Spotify will restrict some albums to its paid tier
Spotify will soon concede on one of its most controversial policies — that all music on its platform be available to both free and paid users. As it works to renegotiate its now expired licensing deals with music labels, Spotify has agreed to restrict some new releases to its premium tier, The Verge has learned.
The deal may be months away from being finalized, but Spotify is said to have cleared this particular clause with major record labels. The news of the company’s ongoing negotiations was first reported earlier today by the Financial Times, which said that Spotify will receive a reduction in royalty fees it pays to record labels, part of a bid to make its business more attractive ahead of an initial public offering.
The Swedish streaming service has long been dogged by big-name artists, and their record labels, who would rather sign exclusivity deals with Apple Music or Jay Z’s Tidal. Yet that hasn’t stopped Spotify’s growth. The company boasted 50 million paying subscribers earlier this month, with another 50 million free users who use the service at least once a month. That more than doubles Apple’s most recently reported figure of 20 million subscribers and dwarfs Tidal’s 3 million.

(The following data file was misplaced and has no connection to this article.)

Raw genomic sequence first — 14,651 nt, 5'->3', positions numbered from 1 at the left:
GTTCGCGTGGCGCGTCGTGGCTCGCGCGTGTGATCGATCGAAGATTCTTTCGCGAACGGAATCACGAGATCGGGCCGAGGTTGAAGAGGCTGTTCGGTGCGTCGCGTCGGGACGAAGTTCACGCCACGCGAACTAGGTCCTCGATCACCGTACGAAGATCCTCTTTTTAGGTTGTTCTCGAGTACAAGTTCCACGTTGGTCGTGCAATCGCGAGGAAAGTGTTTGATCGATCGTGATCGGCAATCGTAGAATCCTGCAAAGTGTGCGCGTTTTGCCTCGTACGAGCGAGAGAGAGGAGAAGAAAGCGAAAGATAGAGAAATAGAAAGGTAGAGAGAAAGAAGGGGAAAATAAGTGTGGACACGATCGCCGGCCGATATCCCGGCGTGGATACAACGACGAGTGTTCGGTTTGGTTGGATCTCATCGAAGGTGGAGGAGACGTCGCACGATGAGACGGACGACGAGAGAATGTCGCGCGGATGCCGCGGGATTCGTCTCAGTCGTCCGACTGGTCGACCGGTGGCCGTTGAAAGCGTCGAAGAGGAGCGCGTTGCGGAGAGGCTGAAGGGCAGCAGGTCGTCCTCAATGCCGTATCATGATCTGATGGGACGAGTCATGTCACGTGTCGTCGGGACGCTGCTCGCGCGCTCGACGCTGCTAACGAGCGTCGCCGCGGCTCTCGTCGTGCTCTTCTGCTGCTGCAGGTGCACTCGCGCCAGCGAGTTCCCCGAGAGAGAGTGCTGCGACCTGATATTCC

Still, 2016 was the year music went exclusive. Big releases from Rihanna, Drake, Beyoncé, Kayne West, Chance the Rapper, and Frank Ocean arrived first on either Apple Music or Tidal and shook the cultural landscape, while Spotify users were sent scrambling to torrent sites, YouTube streams, and the free trials of competing services.
Spotify has remained pretty steadfast in its opposition to exclusives since a public spat with Taylor Swift led the artist to pull her catalog in 2014. Troy Carter, Spotify’s global head of creator services, said last August that exclusives were “bad for artists, bad for consumers, and bad for the whole industry.” In place of fighting Apple and Tidal for exclusivity on big releases, Spotify has poured more resources into its new creator services division. That group works with artists to market new releases, push ticket sales, and perform the types of promotional pushes — for free — that some firms would charge top dollar for.
It would seem, however, that Spotify is eager to shore up more economic goodwill with potential investors, as well as the “big three” record labels that all have minority stakes in the company and an interest in seeing its IPO do well. While the “freemium” model that Spotify has held onto throughout its existence is far from going away, the gulf between what the company’s free and premium services offer may soon get notably wider. Spotify declined to comment for this story.